Every year Medicare costs can change. Costs for the upcoming year are announced in the late fall, and the new costs go into effect January 1. For 2023, Medicare costs decreased for Medicare Part B, but increased for Part A.
What is the Medicare Part B premium for 2023?
The standard monthly Medicare Part B premium for 2023 is $164.90, which is a decrease of $5.20 from $170.10 in 2022. Medicare Part B helps pay for doctor visits and outpatient care.
Most people will pay the standard Part B premium amount, but you could pay more based on your income. Medicare uses your reported income from two years ago to determine what you’ll pay. Medicare adds an income-related monthly adjustment amount (IRMAA) to Part B premiums for individuals with an adjusted gross income over $97,000 and for couples with income over $194,000. High earners could pay up to $560.50 per month for Part B in 2023.
Other Part B costs include a deductible and coinsurance for those who have Original Medicare (Parts A & B). The 2023 Part B deductible is $226, a decrease of $7 from the annual deductible of $233 in 2022.
What are the Medicare Part A deductible, coinsurance and premium amounts in 2023?
The Medicare Part A deductible for 2023 is $1,600, which is an increase of $44 from $1,556 in 2022. A benefit period begins the day you’re admitted to the hospital and ends when you’ve been out for 60 days in a row. The deductible covers up to 60 days in the hospital. After that you pay daily coinsurance amounts.
Medicare Part A coinsurance amounts for 2023:
For hospital stays:
- $0 for Days 1-60 of hospitalization
- $400 per day for Days 61-90 of hospitalization
- $800 per day for lifetime reserve days
For a skilled nursing facility:
- $0 for Days 1-20
- $200 per day for Days 21-100
Note: these amounts are per benefit period.
Medicare Part A premiums for 2023:
The Part A premium is only paid by individuals who worked less than 40 quarters with coverage. The Part A premiums for 2023 are as follows:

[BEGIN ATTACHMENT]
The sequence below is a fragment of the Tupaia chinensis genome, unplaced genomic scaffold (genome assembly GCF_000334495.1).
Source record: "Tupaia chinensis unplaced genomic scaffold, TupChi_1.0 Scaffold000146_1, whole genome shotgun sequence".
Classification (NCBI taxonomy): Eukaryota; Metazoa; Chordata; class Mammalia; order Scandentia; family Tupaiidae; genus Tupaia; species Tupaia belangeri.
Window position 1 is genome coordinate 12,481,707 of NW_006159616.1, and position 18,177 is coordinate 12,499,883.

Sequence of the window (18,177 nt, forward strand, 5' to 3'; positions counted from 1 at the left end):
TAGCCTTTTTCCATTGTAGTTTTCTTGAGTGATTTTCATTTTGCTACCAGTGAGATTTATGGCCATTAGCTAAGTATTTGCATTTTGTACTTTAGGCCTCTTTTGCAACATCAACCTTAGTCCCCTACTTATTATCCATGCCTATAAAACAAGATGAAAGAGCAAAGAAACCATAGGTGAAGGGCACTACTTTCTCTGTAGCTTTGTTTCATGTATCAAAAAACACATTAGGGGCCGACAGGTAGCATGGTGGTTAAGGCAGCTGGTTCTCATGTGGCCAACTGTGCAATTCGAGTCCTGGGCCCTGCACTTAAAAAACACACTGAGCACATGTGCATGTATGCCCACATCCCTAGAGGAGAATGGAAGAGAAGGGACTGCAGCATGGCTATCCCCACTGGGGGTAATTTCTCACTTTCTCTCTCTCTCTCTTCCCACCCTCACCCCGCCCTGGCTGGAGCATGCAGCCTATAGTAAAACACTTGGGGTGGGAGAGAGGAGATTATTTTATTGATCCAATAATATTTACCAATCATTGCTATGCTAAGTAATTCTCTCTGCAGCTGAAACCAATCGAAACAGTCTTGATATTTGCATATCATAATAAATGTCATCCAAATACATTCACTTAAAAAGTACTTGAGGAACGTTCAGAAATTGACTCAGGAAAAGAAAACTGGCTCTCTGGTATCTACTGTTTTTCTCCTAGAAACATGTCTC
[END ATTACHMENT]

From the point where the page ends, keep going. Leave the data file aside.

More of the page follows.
- $278 for individuals who had at least 30 quarters of coverage, or who are married to someone with 30 quarters of coverage
- $506 for certain uninsured individuals or with less than 30 quarters of coverage, and for people with disabilities who have exhausted other entitlement
Medicare Part A covers hospital and inpatient care.
If you have a Medicare Advantage plan (Part C), the Part A deductible and other Part A costs usually won’t apply. Each plan sets its own cost-sharing terms for hospitalizations. For example, you may have daily copays for a set number of days or a flat cost per hospitalization. After that, plans usually pay 100% of hospital costs. Check plan details for exact costs.
Is the Medicare Part D donut hole closed?
The Medicare Part D donut hole technically “closed” on January 1, 2020, but it’s not exactly going away completely. The donut hole – also called the “coverage gap” – is still one of the four Medicare Part D payment stages.
The donut hole is considered closed because as of January 2020 you no longer have to pay more for your drugs while you’re in that coverage stage. You will pay the same amount for your drugs from the initial payment stage through the donut hole. In 2023, you will pay no more than 25% of the cost for both brand-name and generic drugs in the donut hole.
You enter the donut hole once you and your plan have paid $4,660 for your drugs in 2023. You exit the donut hole when the total cost of your drugs for the year reaches $7,400.
You can get drug coverage through a standalone Part D plan or a Medicare Advantage plan.
Remember, the costs for Medicare can change each year. And the total costs you will have for your Medicare coverage will vary depending on the coverage you have along with the health care items and services you use.
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